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on Apr 22, 2015

There have been no hurricanes to make landfall in the USA for over 8 years. Superstorm Sandy was a post-tropical depression when it made landfall with 80 mph winds. We are currently in a remarkable hurricane drought. (We are also in a tornado drought at the moment.) With the most recent 8 of the past 20 years hurricane-free, how does the editor justify the statement that, "over the past 20 years we've seen Atlantic hurricanes cause billions of dollars in damage with increasing frequency."?

One of the little known aspects of global warming theory is that the poles are forecast to warm faster than the equator. Since the temperature difference between the poles and equator is what drives the major air circulation patterns and weather patterns and particularly tropical storms, global warming should actually decrease the frequency and severity of hurricanes. And the official verdict of NOAA after analyzing the historical data is that there has been no increase in hurricanes over the course of the 20th century and to date.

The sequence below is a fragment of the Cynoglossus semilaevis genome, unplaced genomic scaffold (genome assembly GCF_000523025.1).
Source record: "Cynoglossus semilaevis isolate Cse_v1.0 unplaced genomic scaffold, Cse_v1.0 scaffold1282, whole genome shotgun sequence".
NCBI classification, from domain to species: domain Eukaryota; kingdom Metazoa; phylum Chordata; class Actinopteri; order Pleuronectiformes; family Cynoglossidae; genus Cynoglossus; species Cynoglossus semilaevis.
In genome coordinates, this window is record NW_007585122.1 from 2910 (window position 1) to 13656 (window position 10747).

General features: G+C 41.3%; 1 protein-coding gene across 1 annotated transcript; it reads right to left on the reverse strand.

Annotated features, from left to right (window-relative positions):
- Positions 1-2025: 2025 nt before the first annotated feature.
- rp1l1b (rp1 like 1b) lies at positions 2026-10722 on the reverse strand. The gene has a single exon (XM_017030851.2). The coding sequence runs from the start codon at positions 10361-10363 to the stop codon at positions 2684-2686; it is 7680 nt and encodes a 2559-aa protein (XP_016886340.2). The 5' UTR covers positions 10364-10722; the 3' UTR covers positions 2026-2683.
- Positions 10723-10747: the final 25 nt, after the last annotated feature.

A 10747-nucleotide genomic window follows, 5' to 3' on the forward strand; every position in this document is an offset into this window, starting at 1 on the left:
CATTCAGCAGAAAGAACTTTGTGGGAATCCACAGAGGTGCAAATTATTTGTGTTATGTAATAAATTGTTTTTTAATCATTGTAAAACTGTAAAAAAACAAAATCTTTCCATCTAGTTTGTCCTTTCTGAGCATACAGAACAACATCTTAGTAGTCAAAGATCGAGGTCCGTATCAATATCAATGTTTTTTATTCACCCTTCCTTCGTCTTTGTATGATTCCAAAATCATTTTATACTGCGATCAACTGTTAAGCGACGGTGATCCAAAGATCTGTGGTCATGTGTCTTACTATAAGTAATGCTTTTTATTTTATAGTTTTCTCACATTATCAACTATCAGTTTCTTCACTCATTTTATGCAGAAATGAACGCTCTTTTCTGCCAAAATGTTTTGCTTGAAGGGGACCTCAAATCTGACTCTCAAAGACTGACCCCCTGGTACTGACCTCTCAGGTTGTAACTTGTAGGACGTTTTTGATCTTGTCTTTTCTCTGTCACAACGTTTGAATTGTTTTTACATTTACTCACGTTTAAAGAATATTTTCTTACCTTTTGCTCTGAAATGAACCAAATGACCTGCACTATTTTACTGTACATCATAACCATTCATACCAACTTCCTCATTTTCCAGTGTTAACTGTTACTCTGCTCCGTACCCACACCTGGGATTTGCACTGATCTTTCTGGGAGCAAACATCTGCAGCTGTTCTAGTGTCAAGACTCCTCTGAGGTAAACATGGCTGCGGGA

The cost of each major storm event is certainly a function of continued real estate development in vulnerable locations, and shows a rising trend over time, and could be controlled with stricter zoning and building codes. However the frequency of major storms is fortunately not on a rising trajectory.

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